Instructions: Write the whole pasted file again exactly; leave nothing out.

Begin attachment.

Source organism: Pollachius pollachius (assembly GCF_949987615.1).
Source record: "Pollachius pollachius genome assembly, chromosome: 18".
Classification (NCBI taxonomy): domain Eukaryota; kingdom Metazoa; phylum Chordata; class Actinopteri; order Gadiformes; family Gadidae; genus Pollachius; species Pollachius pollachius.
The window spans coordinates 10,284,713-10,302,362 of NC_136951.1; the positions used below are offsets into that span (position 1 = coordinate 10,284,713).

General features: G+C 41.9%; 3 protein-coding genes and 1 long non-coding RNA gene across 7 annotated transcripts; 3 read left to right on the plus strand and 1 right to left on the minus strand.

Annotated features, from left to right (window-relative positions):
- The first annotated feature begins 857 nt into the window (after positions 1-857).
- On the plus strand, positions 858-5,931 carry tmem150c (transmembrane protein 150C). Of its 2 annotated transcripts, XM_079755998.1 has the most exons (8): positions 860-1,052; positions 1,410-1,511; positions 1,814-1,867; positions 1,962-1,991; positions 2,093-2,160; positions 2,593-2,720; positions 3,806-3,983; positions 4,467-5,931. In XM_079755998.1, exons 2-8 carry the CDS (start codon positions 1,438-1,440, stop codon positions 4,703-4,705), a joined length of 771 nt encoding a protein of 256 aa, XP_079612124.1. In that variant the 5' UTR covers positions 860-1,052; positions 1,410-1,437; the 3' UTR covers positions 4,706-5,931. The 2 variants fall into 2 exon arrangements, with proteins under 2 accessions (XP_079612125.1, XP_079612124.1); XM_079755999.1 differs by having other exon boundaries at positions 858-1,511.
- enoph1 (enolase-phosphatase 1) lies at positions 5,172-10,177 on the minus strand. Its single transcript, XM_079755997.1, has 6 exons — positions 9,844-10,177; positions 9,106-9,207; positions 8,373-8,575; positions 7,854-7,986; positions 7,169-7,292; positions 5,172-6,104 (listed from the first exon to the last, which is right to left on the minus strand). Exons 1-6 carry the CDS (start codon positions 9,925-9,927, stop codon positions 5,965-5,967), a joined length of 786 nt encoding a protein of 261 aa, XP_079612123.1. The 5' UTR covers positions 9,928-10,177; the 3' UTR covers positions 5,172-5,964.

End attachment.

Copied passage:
Source organism: Pollachius pollachius (assembly GCF_949987615.1).
Source record: "Pollachius pollachius genome assembly, chromosome: 18".
Classification (NCBI taxonomy): domain Eukaryota; kingdom Metazoa; phylum Chordata; class Actinopteri; order Gadiformes; family Gadidae; genus Pollachius; species Pollachius pollachius.
The window spans coordinates 10,284,713-10,302,362 of NC_136951.1; the positions used below are offsets into that span (position 1 = coordinate 10,284,713).

General features: G+C 41.9%; 3 protein-coding genes and 1 long non-coding RNA gene across 7 annotated transcripts; 3 read left to right on the plus strand and 1 right to left on the minus strand.

Annotated features, from left to right (window-relative positions):
- The first annotated feature begins 857 nt into the window (after positions 1-857).
- On the plus strand, positions 858-5,931 carry tmem150c (transmembrane protein 150C). Of its 2 annotated transcripts, XM_079755998.1 has the most exons (8): positions 860-1,052; positions 1,410-1,511; positions 1,814-1,867; positions 1,962-1,991; positions 2,093-2,160; positions 2,593-2,720; positions 3,806-3,983; positions 4,467-5,931. In XM_079755998.1, exons 2-8 carry the CDS (start codon positions 1,438-1,440, stop codon positions 4,703-4,705), a joined length of 771 nt encoding a protein of 256 aa, XP_079612124.1. In that variant the 5' UTR covers positions 860-1,052; positions 1,410-1,437; the 3' UTR covers positions 4,706-5,931. The 2 variants fall into 2 exon arrangements, with proteins under 2 accessions (XP_079612125.1, XP_079612124.1); XM_079755999.1 differs by having other exon boundaries at positions 858-1,511.
- enoph1 (enolase-phosphatase 1) lies at positions 5,172-10,177 on the minus strand. Its single transcript, XM_079755997.1, has 6 exons — positions 9,844-10,177; positions 9,106-9,207; positions 8,373-8,575; positions 7,854-7,986; positions 7,169-7,292; positions 5,172-6,104 (listed from the first exon to the last, which is right to left on the minus strand). Exons 1-6 carry the CDS (start codon positions 9,925-9,927, stop codon positions 5,965-5,967), a joined length of 786 nt encoding a protein of 261 aa, XP_079612123.1. The 5' UTR covers positions 9,928-10,177; the 3' UTR covers positions 5,172-5,964.